Subtenant's insurance does not cure this defect, as landlord is not required to accept subtenant's performance in lieu of tenant's (see 185 Madison Assoc. v Ryan, 174 AD2d 461 ; 214 W. 39th St. Corp. v Miss France Coats, Inc., 274 App Div 597, 599-600 ). Subtenant could choose, at any time, to discontinue its insurance naming landlord as an additional insured, and landlord would have no recourse, as it is not in privity with subtenant. Nor does tenant's fronting policy, purchased after the instant action was commenced, cure the defect. The fronting policy purportedly provides "first dollar" coverage, so that the issuer of the policy generally would be responsible for paying the self-insured retention for the primary policy. Tenant concedes that the issuer of the fronting policy would not be required to pay the $1,000,000 self-insured retention provided for in the umbrella policy if the primary coverage were to be exhausted, but argues that the possibility of exhaustion of the primary policy is remote. However, whether or the extent to which that possibility is remote is irrelevant to the issue of whether tenant complied with the insurance provision in the lease. Landlord did not bargain for insurance protection against only non-remote risks.
M-5592 - Federated Retail Holdings, Inc., et al. v Weatherley 39th Street LLC, etc.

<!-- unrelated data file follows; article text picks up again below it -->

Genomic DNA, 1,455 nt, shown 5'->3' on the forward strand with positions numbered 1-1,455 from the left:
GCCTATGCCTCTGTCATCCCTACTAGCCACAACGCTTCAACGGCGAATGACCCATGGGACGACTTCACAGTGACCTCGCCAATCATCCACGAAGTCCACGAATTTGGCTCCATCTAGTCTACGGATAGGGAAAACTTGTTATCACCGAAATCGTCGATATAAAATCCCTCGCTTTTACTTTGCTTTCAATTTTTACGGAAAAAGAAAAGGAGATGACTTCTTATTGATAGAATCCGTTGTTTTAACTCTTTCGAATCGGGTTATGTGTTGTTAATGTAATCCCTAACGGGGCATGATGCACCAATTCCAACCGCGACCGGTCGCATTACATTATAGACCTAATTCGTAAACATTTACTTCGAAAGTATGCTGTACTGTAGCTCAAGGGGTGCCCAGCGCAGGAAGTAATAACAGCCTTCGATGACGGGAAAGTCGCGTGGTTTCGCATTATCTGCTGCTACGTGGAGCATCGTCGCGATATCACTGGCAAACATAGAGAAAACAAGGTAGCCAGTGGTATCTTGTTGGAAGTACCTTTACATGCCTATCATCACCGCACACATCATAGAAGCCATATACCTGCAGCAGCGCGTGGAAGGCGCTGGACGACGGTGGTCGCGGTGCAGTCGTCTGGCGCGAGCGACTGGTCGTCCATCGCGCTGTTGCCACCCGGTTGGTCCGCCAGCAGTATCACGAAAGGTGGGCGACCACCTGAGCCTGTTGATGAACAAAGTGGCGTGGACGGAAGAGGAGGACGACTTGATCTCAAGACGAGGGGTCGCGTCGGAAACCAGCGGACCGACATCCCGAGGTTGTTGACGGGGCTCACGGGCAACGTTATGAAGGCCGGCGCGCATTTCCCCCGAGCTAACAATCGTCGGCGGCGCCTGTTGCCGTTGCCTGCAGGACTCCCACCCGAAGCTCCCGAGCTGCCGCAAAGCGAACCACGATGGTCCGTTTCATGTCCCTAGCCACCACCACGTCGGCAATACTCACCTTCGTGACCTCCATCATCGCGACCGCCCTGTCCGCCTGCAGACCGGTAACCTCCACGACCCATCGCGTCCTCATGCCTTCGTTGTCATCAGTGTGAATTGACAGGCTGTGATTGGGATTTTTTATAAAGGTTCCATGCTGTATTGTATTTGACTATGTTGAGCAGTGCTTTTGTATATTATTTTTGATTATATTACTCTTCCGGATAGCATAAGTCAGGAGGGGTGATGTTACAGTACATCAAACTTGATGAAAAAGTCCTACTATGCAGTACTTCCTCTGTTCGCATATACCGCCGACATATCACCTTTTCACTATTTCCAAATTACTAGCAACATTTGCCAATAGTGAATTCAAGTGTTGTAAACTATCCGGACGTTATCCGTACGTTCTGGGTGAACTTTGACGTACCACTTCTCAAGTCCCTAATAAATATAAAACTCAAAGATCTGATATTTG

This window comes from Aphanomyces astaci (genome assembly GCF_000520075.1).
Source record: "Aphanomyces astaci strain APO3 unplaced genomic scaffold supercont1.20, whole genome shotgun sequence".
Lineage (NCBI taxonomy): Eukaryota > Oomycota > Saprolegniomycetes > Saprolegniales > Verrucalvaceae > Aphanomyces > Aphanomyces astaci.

Motion to strike brief denied.
Calderone v Wiemeier, Jr.
Calendar Date: September 7, 2010
Before: Cardona, P.J., Mercure, Spain, Lahtinen and Garry, JJ.
Hancock & Estabrook, L.L.P., Syracuse (Alan J.
Pierce of counsel), for appellant.
Nixon Peabody, L.L.P., Buffalo (Benjamin R. Dwyer
of counsel), for respondent.
MEMORANDUM AND ORDER
Appeal from a judgment of the Supreme Court (O'Shea, J.), entered August 27, 2009 in Chemung County, which, among other things, granted defendant's motion to compel joinder of a necessary party.
In 2003, plaintiff converted two life insurance policies into a single policy that names him as the insured and the Joseph E. Calderone Family Trust as its beneficiary and owner. Approximately five years later, plaintiff commenced this action alleging, among other things, that the policy was underperforming and that defendant, an insurance agent, had fraudulently induced him into consenting to the conversion. As relevant here, defendant moved to dismiss the complaint on the ground that plaintiff failed to join a necessary party — the trust. Although Supreme Court denied the motion to dismiss the complaint, it granted defendant's alternative motion to compel plaintiff to add the trust as a party plaintiff. Plaintiff appeals.
We affirm. Necessary parties are those who might be inequitably affected by a judgment in the action or who ought to be parties if complete relief is to be accorded to the persons who are parties to the action (see CPLR 1001 [a]). Moreover, "[t]he primary reason for compulsory joinder of parties is to avoid multiplicity of actions and to protect nonparties whose rights should not be jeopardized if they have a material interest in the subject matter" (Joanne S. v Carey, 115 AD2d 4, 7 ; see Matter of Storrs v Holcomb, 245 AD2d 943, 945-946 ). Here, the complaint alleges that the policy "has not performed as represented by [defendant] . . . and is burning itself out." With the issue so framed, Supreme Court properly concluded that an ultimate ruling as to the potentially diminished value of the policy could inequitably affect the trust's interests (see generally Town of Brookhaven v Chun Enters., 71 NY2d 953, 954 ). Such a ruling — absent the trust's involvement here — might likewise subject defendant to further litigation regarding the same subject matter. Accordingly, Supreme Court's judgment should be affirmed.